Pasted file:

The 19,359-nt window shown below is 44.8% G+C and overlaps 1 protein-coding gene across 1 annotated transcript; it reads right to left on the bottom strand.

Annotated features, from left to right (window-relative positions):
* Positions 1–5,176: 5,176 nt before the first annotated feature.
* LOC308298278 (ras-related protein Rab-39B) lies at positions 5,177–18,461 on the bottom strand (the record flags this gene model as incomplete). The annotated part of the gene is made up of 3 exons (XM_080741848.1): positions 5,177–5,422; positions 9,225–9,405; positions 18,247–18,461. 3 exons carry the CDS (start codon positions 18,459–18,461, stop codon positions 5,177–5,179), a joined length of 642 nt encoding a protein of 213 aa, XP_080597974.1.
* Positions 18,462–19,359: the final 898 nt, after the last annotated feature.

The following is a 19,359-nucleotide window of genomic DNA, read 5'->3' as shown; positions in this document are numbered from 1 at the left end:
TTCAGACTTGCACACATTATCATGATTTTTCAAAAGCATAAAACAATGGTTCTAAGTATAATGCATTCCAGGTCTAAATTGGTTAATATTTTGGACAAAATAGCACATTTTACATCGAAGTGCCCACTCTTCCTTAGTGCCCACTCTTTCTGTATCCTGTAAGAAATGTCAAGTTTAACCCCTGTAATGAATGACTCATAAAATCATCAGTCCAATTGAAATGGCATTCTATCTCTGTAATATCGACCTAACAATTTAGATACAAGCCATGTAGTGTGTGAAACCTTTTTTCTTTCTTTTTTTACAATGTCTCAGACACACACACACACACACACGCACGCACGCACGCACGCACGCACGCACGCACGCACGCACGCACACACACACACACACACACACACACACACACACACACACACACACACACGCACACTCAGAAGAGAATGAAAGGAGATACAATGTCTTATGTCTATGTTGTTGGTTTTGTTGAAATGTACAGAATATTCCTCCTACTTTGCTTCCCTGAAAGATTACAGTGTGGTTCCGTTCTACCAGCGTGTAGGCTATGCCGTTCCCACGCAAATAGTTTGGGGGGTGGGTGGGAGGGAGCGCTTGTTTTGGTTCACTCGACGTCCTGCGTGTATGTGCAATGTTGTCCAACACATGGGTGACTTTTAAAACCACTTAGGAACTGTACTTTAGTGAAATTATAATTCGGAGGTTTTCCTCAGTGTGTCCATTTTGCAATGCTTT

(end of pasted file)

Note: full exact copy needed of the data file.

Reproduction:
The 19,359-nt window shown below is 44.8% G+C and overlaps 1 protein-coding gene across 1 annotated transcript; it reads right to left on the bottom strand.

Annotated features, from left to right (window-relative positions):
* Positions 1–5,176: 5,176 nt before the first annotated feature.
* LOC308298278 (ras-related protein Rab-39B) lies at positions 5,177–18,461 on the bottom strand (the record flags this gene model as incomplete). The annotated part of the gene is made up of 3 exons (XM_080741848.1): positions 5,177–5,422; positions 9,225–9,405; positions 18,247–18,461. 3 exons carry the CDS (start codon positions 18,459–18,461, stop codon positions 5,177–5,179), a joined length of 642 nt encoding a protein of 213 aa, XP_080597974.1.
* Positions 18,462–19,359: the final 898 nt, after the last annotated feature.

The following is a 19,359-nucleotide window of genomic DNA, read 5'->3' as shown; positions in this document are numbered from 1 at the left end:
TTCAGACTTGCACACATTATCATGATTTTTCAAAAGCATAAAACAATGGTTCTAAGTATAATGCATTCCAGGTCTAAATTGGTTAATATTTTGGACAAAATAGCACATTTTACATCGAAGTGCCCACTCTTCCTTAGTGCCCACTCTTTCTGTATCCTGTAAGAAATGTCAAGTTTAACCCCTGTAATGAATGACTCATAAAATCATCAGTCCAATTGAAATGGCATTCTATCTCTGTAATATCGACCTAACAATTTAGATACAAGCCATGTAGTGTGTGAAACCTTTTTTCTTTCTTTTTTTACAATGTCTCAGACACACACACACACACACACGCACGCACGCACGCACGCACGCACGCACGCACGCACGCACGCACACACACACACACACACACACACACACACACACACACACACACACACACGCACACTCAGAAGAGAATGAAAGGAGATACAATGTCTTATGTCTATGTTGTTGGTTTTGTTGAAATGTACAGAATATTCCTCCTACTTTGCTTCCCTGAAAGATTACAGTGTGGTTCCGTTCTACCAGCGTGTAGGCTATGCCGTTCCCACGCAAATAGTTTGGGGGGTGGGTGGGAGGGAGCGCTTGTTTTGGTTCACTCGACGTCCTGCGTGTATGTGCAATGTTGTCCAACACATGGGTGACTTTTAAAACCACTTAGGAACTGTACTTTAGTGAAATTATAATTCGGAGGTTTTCCTCAGTGTGTCCATTTTGCAATGCTTT